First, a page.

While 9 out of 10 organisations use two or more lead enrichment tools to gain better insights into their prospects, it still takes an average of 18 calls to connect with a buyer (TOPO). That fact shows that despite all the undeniably great tools available to modern sales development rep there is still a lot of leg work to be done. There is no silver bullet in the sales stack that puts the perfect prospects on a plate. That's why prioritisation of an SDR's time is a vital subject for getting the most out of them.
The key question is, what is time well spent for an SDR?
Some tasks are obvious; outbound calling, personalised emails, building a personal brand. All these activities have direct links to the meetings the rep will book each week. However, the marginal gains come from pinpointing the activities in their daily or weekly schedule that have a significant opportunity cost in the time they cause the rep to spend away from those high return activities.
You could take the creation of the SDR's role in the first place as an example. The opportunity cost of a sales rep conducting the full sales cycle versus having specialised prospectors and closers is the efficiency and potential expertise lost by splitting their time half and half.
As a result, you end up with the SDR - AE model. In this situation, the marginal gain comes from not only cutting lost time when switching between prospecting and closing "hats" but also the expertise that can be gained by specialising in a segment of the pipeline.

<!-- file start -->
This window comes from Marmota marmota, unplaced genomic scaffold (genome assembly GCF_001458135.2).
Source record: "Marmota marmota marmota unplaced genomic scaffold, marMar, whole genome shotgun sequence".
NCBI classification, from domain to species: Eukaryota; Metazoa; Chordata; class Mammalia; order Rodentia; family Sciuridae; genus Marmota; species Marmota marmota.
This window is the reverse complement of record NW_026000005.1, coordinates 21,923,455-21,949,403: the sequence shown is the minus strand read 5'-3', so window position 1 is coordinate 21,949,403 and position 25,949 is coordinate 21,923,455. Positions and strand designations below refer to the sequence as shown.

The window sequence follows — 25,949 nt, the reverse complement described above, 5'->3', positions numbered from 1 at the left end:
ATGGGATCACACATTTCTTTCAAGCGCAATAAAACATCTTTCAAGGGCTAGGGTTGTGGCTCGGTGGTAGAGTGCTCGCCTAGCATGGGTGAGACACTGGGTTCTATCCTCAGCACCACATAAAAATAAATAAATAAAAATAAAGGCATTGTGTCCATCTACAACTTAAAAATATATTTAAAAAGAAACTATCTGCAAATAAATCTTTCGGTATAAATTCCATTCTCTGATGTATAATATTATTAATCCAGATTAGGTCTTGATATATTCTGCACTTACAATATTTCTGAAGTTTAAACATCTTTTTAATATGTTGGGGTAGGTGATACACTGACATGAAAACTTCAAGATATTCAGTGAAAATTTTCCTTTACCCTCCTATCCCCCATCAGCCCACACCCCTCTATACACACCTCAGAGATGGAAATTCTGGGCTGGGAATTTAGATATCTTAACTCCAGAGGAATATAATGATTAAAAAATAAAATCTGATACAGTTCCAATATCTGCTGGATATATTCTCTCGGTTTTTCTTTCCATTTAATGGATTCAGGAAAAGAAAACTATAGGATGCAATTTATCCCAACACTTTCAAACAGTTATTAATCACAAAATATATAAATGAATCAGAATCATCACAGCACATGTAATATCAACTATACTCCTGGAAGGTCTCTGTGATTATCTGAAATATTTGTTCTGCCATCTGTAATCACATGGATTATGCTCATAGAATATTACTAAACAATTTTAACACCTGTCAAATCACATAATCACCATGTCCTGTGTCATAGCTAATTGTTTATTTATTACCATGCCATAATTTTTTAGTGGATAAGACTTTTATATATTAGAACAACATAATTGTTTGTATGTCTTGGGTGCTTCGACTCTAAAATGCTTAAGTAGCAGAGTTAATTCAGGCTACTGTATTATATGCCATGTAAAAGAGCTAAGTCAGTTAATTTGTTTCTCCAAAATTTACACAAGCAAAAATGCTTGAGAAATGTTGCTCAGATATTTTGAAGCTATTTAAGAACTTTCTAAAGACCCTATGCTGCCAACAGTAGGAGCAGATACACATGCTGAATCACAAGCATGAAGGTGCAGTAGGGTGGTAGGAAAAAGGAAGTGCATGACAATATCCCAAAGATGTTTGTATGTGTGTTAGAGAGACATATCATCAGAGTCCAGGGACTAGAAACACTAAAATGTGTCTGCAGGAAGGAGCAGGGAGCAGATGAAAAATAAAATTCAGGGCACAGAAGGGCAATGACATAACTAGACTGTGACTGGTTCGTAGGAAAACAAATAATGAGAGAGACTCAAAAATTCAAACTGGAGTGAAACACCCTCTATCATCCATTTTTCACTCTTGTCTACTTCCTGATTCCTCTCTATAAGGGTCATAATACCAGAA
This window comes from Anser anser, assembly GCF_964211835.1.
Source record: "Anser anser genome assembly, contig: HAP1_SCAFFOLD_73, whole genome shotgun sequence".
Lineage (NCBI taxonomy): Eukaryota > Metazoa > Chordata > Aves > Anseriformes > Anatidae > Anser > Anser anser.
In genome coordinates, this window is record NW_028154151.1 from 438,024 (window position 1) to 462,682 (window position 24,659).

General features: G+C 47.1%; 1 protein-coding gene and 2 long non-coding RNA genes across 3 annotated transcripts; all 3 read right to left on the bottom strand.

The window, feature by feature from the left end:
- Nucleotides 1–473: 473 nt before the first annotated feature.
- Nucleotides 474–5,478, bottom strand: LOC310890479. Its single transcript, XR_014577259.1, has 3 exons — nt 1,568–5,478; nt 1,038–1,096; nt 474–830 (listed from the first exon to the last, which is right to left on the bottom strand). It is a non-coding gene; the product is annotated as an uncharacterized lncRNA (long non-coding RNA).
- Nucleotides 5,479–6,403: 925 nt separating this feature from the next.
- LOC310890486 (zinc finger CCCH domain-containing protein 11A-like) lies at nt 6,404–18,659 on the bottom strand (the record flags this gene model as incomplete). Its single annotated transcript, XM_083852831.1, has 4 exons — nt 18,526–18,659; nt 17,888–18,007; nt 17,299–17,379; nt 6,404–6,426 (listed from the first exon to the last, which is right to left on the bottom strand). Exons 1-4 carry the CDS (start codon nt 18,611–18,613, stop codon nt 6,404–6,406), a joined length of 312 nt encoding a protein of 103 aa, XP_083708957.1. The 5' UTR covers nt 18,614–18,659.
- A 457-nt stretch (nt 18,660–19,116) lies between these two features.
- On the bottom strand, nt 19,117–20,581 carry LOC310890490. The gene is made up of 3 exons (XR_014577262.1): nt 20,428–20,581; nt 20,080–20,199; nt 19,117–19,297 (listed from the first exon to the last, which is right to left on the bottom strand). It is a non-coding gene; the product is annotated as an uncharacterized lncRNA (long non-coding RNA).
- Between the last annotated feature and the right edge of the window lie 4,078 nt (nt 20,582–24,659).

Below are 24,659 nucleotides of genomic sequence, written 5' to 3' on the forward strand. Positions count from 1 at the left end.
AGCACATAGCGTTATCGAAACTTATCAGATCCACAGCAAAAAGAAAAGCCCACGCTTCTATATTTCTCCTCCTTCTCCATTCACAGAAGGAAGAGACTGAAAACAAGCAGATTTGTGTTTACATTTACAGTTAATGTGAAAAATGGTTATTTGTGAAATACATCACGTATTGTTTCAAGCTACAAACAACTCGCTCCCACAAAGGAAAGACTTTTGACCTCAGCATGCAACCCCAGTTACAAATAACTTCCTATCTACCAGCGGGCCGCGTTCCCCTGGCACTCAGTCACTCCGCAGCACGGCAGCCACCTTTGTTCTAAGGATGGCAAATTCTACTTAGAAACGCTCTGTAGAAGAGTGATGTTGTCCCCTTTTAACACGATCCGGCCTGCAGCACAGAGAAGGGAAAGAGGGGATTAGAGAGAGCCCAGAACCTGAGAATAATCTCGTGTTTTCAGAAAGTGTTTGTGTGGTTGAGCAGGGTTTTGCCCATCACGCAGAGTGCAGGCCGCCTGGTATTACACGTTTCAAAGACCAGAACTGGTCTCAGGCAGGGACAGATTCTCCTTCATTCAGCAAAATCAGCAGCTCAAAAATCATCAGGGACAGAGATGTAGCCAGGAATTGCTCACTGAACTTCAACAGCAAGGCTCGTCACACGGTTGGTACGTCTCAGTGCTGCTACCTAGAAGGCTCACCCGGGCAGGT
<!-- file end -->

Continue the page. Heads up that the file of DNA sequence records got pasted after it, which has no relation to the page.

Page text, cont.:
So if specialisation between an SDR and AE is almost universally accepted to increase a sales team's output what is the logical conclusion from this?
It is vital that any individual in the sales process, no matter their role, can maximise the time they spend executing the activities that have the highest return on their specific objective.
For an SDR these may be;
Now it might look different for an SDR depending on their company culture. Some organisations want to break the records for outbound dials a week while others love for their SDR's to find the perfect creative hook from diving into a prospects twitter feed. Either way some tasks just don't make the cut when it comes to the return on getting meetings booked.
One activity that many organisations are taking out of their SDR's weekly schedule is the manual process of searching for contact information. While the right research before a cold call or cold email can inform an SDR on how best they spark up a conversation with their prospect, the initial process of finding and building a list of prospects is a time consuming activity that is a missallocation of a few hours each week.
While a few hours a week for a rep doesn't sound like a vast loss, if you apply the opportunity cost principle to this on an organisational scale, even a relatively small prospecting team of 10 reps could be missing out on upwards of 750 dials a week.
Larger more developed sales organisations are finding alternative teams such as rev ops to execute this task and gaining the opportunity to have those extra dials each week. Meanwhile, smaller teams often don't have the internal resource to do so but the opportunity cost remains.
As an idea for a way to pinpoint these areas of potential gain an organisation could look at their SDR training activity. Look at what areas they are being trained to be the best at: objection handling, pattern interupts, call call effectiveness etc. Any time that the rep is spending on activity that they are not trained on is time they are spending on a task that as an organisation you understand doesn't have a direct impact on their performance.
That is where the SDR job stands to be further specialised.